When producer Caroline Hughes suggested we make a Something Understood programme for Radio 4 about the power of crowds I was a little wary. I’ve never liked being in a crowd; not in a pop concert or a stadium. But I’ve always loved observing their dynamics and feeling the power of emotion that comes off a crowd united in a mood and a cause. As a reporter I’ve covering the strikes and mass marches against pit closures in 1992, against the Iraq War a decade later, against government spending cuts, and in the most memorable contrast, reported for The Guardian, on a cheerful crowd of Hare Krishna devotees in Trafalgar Square a few days after the violence of the 1990 Poll Tax riots. They were protesting against the proposed closure of their temple with Hindu chanting and a handout of condensed milk sweets. The temple, incidentally, won in the end, but it took a while.
The programme draws on the power of the crowd with the help of some of those memories. But it starts in a crowd that I’m part of every day – the commuter crowd coming into London’s Waterloo station from the Home Counties. By passenger journeys through its turnstiles it’s the busiest station in the whole country. You can watch their Lowry-esque Brownian motion from the gallery over the concourse, and in the programme I recount the story of how two heroes emerged from the fluid black cloud of besuited office workers, to tackle a criminal suspect with their umbrellas and briefcases, as he ran full pelt down the concourse towards us. Once brought down and picked up by the police chasing him, I watched our two unlikely crime fighters smile, shake hands and merging back into the crowd once more.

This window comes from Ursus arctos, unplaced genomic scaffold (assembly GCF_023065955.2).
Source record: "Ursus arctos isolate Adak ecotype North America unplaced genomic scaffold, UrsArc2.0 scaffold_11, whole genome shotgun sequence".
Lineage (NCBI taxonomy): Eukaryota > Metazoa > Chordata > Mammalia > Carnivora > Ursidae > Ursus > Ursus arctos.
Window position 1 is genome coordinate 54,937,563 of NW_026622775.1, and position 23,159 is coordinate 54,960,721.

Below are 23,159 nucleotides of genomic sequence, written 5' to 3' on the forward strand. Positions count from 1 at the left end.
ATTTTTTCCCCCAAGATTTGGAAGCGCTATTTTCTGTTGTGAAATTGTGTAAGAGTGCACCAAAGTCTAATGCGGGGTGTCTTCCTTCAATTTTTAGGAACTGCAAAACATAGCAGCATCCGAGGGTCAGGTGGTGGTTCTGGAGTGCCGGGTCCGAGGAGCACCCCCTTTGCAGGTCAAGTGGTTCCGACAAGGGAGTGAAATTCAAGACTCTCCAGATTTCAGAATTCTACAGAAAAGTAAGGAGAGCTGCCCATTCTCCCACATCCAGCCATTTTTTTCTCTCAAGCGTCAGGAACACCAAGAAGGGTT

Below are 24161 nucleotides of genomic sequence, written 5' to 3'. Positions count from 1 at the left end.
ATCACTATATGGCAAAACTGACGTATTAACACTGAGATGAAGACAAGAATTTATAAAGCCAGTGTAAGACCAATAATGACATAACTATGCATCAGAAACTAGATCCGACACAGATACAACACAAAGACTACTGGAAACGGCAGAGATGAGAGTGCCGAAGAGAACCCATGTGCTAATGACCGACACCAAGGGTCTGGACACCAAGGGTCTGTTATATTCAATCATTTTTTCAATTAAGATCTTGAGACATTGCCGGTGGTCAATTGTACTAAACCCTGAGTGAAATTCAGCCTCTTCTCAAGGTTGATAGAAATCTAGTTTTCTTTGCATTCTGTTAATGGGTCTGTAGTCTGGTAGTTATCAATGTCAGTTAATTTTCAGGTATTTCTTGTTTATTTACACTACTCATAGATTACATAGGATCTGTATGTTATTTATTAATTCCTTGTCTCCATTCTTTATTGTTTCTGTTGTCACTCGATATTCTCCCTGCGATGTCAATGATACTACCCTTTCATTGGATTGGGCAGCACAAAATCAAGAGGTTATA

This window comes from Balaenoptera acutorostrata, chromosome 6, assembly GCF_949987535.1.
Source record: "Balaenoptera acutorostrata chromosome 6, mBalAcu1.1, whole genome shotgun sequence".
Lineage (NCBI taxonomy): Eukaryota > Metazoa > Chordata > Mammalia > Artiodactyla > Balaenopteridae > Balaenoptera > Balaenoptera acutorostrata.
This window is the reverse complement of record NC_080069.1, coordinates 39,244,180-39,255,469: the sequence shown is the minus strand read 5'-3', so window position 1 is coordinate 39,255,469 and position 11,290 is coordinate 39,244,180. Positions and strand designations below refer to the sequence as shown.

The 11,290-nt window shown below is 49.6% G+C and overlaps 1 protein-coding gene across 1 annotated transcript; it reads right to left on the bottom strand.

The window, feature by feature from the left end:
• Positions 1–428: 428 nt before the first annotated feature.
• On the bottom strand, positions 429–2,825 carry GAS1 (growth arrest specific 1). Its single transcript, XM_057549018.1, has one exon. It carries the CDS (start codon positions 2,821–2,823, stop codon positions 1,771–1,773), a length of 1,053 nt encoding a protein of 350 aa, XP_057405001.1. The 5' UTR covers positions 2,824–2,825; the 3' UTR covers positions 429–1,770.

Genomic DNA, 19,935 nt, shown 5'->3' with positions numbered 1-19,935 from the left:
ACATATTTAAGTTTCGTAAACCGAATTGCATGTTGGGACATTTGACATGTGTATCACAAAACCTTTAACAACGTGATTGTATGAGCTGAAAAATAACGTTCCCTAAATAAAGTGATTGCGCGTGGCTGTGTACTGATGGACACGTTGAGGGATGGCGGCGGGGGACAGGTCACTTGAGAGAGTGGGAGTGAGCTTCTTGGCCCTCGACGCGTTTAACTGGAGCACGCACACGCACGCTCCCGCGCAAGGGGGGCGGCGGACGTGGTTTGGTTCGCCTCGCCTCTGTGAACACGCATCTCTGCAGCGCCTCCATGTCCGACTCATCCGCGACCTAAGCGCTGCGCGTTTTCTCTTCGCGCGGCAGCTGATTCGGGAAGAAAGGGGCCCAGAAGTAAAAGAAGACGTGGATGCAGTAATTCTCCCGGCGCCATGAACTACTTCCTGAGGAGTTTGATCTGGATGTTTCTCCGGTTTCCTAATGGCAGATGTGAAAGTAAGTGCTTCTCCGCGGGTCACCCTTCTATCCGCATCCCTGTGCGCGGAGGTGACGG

My favourite novelist Arnold Bennett, that great observer of crowds and lover of the big metropolis, features too, with a reading from his Paris journals.
Crowd psychologist Stephen Reicher sends his students out from the University of St Andrews everywhere from football matches to the Kumbh Mela Hindu festival, that draws millions of pilgrims to a single location, to study the workings of crowds. In our conversation he challenges the psychological labelling of the “madness” of crowds, pointing out that the theory emerged at the end of the 19th century when working class men and women challenged the men in power.
La Foule – the crowd – is female in French. And we have Edith Piaf’s eponymous song about a lustful encounter in a mass of revellers. And Reicher notes how often the crowd is labelled with slurs made of femaleness: hysteria, fickleness. In more recent decades, it’s interesting with what horror the authorities have regarded the phenomenon of the female pop fan crowd since Sinatra, Elvis and The Beatles.
Of course the crowd can bring madness. I chose two remarkable accounts of mob violence: John Wesley, the 18th century founder of Methodism often faced threats for his “revolutionary” new Christianity. In his journals he described his encounter with two different mobs sent to lynch him in 1743 in the Black Country town of Wednesbury. He was grabbed by the hair and dragged through the streets but managed to calm both crowds and secure his release, purely by the power of his words.
The son of a preacher, James Baldwin, gives a very different and moving account of the aftermath of the 1943 Harlem riots in New York City, which broke out the day of his father’s funeral. In describing the destruction wrought, Baldwin observed how the anger of his fellow African Americans was turned inwards on its own neighbourhood. By coincidence shortly after I finished the programme the New York Times ran a fascinating piece about why, 90 years after his birth, this eloquent chronicler of identity and culture has been disappearing from American school reading lists.
You can listen to The Power of the Crowd on Something Understood Radio 4 Sunday May 11th 6am or 1130pm and on i-player after.